MedSchoolFool

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Wouldn't ordering a Haldol level be able to indicate if the person is a rapid metabolizer or not?

I have also wondered why we use such large doses of Haldol since at ~2mg you've reached the magic 80% occupancy at D2 receptors. Any more than 80% is theoretically not helping anything.
 

whopper

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Wouldn't ordering a Haldol level be able to indicate if the person is a rapid metabolizer or not?
It could.
 

nitemagi

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Wouldn't ordering a Haldol level be able to indicate if the person is a rapid metabolizer or not?
We'd need good data on therapeutic levels and outcome, which I think does actually exist.
 

Fastball32

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I know everyone here knows that Psychosis is more than just D2 receptors.

Actually, Aripiprazole has the highest D2 affinity, even more so than Haloperidol.

If risk of Tardive Dyskinesia is dose and time dependent, clinically it'd be rare to go above 30mg daily.

That said, I agree with Whopper that we would see more people get better if we push doses above FDA max.
 

OH SYNAPSE

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Doc Samson likely hasn't seen this thread yet, otherwise he would probably have chimed in to remind us about the story of Haldol and sigma receptors. Not sure if the OP was asking about dosing in the context of psychosis vs delirium, but the sigma receptor side of haldol is interesting regardless.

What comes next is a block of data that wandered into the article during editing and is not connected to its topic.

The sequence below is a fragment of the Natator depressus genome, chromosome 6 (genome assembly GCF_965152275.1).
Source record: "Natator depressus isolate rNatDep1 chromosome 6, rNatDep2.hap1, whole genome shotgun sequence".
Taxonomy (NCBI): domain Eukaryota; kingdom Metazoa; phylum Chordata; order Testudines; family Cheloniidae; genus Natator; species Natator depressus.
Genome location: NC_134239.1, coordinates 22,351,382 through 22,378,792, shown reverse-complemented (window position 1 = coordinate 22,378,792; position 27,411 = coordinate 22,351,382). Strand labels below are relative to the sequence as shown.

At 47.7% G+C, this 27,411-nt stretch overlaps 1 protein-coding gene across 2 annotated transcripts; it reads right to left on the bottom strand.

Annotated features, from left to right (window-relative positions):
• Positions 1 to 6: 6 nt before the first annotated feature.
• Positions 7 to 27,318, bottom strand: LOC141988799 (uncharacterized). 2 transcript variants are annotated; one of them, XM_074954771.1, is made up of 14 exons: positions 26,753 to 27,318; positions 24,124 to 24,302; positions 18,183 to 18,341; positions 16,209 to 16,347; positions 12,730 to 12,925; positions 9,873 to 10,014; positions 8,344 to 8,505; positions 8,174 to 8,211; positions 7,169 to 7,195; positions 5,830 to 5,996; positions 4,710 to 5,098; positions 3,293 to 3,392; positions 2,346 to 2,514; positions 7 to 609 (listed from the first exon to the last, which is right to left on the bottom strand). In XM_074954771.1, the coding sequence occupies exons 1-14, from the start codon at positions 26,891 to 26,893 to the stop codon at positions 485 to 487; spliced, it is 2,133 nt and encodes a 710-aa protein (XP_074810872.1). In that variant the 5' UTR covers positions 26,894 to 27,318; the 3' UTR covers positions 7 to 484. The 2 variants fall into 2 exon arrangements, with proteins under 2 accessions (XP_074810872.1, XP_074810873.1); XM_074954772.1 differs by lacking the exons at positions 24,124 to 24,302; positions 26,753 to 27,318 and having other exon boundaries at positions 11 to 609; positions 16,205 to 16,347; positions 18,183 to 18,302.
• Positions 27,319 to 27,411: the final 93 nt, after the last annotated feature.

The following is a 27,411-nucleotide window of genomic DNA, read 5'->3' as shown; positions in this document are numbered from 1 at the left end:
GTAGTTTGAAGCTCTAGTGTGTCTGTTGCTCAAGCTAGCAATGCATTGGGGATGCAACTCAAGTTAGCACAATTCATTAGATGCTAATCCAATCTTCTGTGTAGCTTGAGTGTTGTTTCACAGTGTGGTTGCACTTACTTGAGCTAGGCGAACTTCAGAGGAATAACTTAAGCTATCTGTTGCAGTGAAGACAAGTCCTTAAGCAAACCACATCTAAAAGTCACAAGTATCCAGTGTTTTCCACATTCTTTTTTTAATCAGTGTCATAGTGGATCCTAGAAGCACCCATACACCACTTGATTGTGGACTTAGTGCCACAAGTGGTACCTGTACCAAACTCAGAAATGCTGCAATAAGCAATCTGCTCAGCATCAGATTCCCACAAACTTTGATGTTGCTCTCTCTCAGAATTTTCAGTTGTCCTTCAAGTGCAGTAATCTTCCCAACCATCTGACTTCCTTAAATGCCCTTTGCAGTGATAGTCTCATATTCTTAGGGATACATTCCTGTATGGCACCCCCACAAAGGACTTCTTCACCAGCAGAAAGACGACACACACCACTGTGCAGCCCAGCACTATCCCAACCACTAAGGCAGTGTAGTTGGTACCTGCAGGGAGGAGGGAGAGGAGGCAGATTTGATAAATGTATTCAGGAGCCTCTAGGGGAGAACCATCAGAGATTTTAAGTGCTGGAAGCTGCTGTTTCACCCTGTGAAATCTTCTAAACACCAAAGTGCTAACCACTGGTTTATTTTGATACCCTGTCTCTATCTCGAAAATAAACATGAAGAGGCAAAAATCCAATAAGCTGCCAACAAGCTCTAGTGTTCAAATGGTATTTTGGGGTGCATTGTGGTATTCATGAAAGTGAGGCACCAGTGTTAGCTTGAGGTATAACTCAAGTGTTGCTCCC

To quote him from the past:

I'm talking specifically about delirium here - I'd switch to something else too if I were treating acute mania or psychosis. For years the haldol naysayers have been saying that >90% of D2 receptors are blocked after 10 mg of Haldol, so why use more doses. Research in the past couple of years has found that they butyrophenones (haldol and droperidol) have an idiosyncratic dose responsive action at the sigma receptors that is neuroprotective in conditions of oxidative stress. In other words, in delirium haldol may actually save neurons.
And:
Refs for the sigma receptor stuff:

Schetz JA, Perez E, Liu R, et al: A prototypical Sigma-1 receptor antagonist protects against brain ischemia. Brain Res 2007; 1181:1–9

Lee IT, Chen S, Schetz JA: An unambiguous assay for the cloned human sigma-1 receptor reveals high affinity interactions with dopamine D4 receptor selective compounds and a distinct structure-affinity relationship for butyrophenones. Eur J Pharmacol 2008; 578:123–136
 

splik

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Actually, Aripiprazole has the highest D2 affinity, even more so than Haloperidol.
Abilify does have a high affinity for D2DR but it is not an antagonist but a partial agonist, thus the effect of its occupancy of D2DR is much less than for haldol.
 

splik